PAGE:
Stellarium: Tom's Mac Software Pick

The Universe As Seen From Your Backyard

Stellarium planetarium app
Courtesy of

Stellarium is a free planetarium app for the Mac that produces a realistic view of the sky, just as if you were looking up from your backyard, with the naked eye, binoculars, or a telescope. And if you've ever wanted to view the sky from somewhere else on earth, say New Caledonia or Newfoundland, Stellarium can set your location to anywhere you like, and then display the sky with all of its stars, constellations, planets, comets, and satellites, just as if you were right there looking up.


  • Catalog of over 600,000 stars
  • Constellation illustrations (20+ cultures)
  • Full Messier catalog
  • Realistic Milky Way
  • Eclipse, shooting star, and supernova simulations
  • Telescope interface
  • Can add your own objects and landscapes to customize system


  • Search function can be finicky

Stellarium has been a favorite of ours for quite a while. It provides a rich catalog of objects, along with historical and astronomical information about each one. It can produce a remarkable nighttime sky that's so detailed you may think you're outside, lying on the lawn gazing skyward, with the Milky Way stretching out like a sparkling chain of lights across the sky.

Or at least, that's the way I remember it from my youth. Unfortunately, the nighttime sky isn't the same one I saw when I was young. Cities have grown rapidly, and the sky is full of light pollution that can make even the brilliance of the Milky Way seem pale, or in the worst of locations, non-existent.

But Stellarium can reproduce the dark skies of old, even if you're located in the middle of a big city, and haven't seen any but the brightest of stars in recent memory.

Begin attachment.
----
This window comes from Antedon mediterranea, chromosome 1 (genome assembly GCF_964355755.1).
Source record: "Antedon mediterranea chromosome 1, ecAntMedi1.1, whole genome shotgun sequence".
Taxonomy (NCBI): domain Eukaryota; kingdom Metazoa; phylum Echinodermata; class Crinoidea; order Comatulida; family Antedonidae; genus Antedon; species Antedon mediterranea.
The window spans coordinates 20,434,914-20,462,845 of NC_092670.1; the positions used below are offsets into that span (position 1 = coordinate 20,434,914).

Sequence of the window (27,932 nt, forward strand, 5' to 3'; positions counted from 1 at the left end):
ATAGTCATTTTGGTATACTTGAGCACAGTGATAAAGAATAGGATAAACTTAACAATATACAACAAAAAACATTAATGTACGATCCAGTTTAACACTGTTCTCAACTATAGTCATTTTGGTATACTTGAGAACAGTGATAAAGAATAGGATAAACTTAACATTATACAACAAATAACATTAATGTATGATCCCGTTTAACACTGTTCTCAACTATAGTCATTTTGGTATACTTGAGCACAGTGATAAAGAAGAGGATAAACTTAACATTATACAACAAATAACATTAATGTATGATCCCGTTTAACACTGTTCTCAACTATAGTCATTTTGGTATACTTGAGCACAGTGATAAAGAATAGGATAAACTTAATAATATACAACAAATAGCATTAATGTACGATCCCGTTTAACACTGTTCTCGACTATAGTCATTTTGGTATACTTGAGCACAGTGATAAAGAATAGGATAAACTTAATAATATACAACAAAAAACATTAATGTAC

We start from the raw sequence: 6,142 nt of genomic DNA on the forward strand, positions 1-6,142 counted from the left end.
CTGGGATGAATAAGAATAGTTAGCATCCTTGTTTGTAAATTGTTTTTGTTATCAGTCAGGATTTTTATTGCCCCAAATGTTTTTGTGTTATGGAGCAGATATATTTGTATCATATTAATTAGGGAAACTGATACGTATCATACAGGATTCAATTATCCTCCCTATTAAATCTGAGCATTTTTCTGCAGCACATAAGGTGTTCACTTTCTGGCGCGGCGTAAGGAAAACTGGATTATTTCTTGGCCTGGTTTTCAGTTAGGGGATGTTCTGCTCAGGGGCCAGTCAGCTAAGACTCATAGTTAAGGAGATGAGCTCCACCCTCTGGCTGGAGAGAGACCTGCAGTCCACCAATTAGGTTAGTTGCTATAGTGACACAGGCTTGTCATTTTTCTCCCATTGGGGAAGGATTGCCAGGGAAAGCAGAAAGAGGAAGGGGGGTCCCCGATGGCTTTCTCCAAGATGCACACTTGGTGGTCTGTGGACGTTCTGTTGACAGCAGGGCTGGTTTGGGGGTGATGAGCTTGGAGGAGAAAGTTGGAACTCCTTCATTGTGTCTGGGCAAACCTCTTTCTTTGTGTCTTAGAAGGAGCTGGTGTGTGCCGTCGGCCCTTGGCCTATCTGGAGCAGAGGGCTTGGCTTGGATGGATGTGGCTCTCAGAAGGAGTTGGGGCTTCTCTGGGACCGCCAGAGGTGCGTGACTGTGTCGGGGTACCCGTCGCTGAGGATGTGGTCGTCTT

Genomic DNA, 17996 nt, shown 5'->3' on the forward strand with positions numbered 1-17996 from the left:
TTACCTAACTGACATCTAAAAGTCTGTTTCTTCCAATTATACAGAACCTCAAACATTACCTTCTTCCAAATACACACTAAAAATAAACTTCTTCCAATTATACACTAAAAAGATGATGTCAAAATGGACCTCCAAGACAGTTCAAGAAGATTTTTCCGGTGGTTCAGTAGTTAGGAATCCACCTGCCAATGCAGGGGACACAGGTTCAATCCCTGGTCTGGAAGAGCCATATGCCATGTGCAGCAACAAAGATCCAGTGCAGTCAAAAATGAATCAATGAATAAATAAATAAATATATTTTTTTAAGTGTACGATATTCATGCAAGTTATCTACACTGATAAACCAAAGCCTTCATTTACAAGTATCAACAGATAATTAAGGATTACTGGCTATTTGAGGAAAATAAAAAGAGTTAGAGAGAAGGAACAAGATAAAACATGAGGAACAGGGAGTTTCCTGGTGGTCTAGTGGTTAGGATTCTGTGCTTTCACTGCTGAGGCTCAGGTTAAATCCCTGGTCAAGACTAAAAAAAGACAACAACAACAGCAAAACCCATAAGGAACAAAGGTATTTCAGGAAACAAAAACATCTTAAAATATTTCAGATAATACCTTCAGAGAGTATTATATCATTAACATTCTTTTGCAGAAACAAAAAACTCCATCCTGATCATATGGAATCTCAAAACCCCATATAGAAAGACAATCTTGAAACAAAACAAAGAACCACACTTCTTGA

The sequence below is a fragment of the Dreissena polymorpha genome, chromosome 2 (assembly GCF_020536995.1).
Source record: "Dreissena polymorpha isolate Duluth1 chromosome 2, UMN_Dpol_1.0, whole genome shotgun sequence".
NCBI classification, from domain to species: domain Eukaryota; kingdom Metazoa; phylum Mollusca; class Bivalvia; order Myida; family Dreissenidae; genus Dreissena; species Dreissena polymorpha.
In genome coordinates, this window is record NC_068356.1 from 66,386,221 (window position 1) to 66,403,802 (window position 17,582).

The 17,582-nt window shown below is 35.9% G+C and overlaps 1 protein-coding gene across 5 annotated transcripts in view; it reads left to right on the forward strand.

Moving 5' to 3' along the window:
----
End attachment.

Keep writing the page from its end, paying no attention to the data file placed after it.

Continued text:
Using Stellarium

You can run Stellarium as a windowed or full-screen app. By default, it takes over your full screen, and that's really the way Stellarium should be used, for the full effect of watching the nighttime sky.

Stellarium uses your Mac’s location information to produce a sky that should be the same as the one outside your window, only better. But Stellarium only has so many built-in predefined locations. While it does its best to guess where you are, and match it up to a nearby location, you can improve its accuracy by entering your longitude and latitude into the location screen. If you don’t know the longitude and latitude, you can use just about any of the online maps to look up your location and find the proper coordinates.

Once you enter your coordinates, Stellarium will produce a very accurate map of the skies for your area. You can select the time and date to be displayed, letting you view tonight’s sky, or go back in time to see the skies as they were, or forward in time to see how they will be.

Stellarium doesn't display a static view of the sky; instead, the view of the sky is dynamic, and changes as time rolls on. By default, Stellarium's internal timepiece runs at the same rate as local time, but you can speed time up if you wish, and watch an entire nighttime of viewing flash by in a few minutes or hours.

Stellarium UI

Stellarium has two main controls: a vertical bar that contains configuration settings, such as location, time and date, search, and help information. The second bar runs horizontally along the bottom of the screen, and has the controls for the current display, including options for displaying constellation information, the type of grid to use (equatorial or azimuthal), and background displays, such as landscape, atmosphere, and cardinal points. You can also choose to display deep sky objects, satellites, and planets. There are additional viewing options available, and you can control how fast or slow time plays out on the sky display.

Overall, the UI, which appears and disappears as needed, is easy to use, and just as important, gets out of the way when you're viewing the main display.

Stellarium Options

Stellarium has a large developer community that maintains the open source app. As a result, there are a number of optional capabilities that can be added to Stellarium, including the ability to use Stellarium as a guide for your smart telescope, or as the control for a planetarium display. I haven't found an inexpensive way to build my own planetarium in our home yet, but if I did, Stellarium would be the heart of the system.

If you would like to view the nighttime sky, even on cold, rainy, or overcast nights, Stellarium may be just the planetarium software for you. It's also a great app for learning about the nighttime sky, whether you're young, old, or in-between.

Stellarium is free.

See other software choices from Tom's Mac Software Picks.

Published: 3/14/2015

Updated: 3/15/2015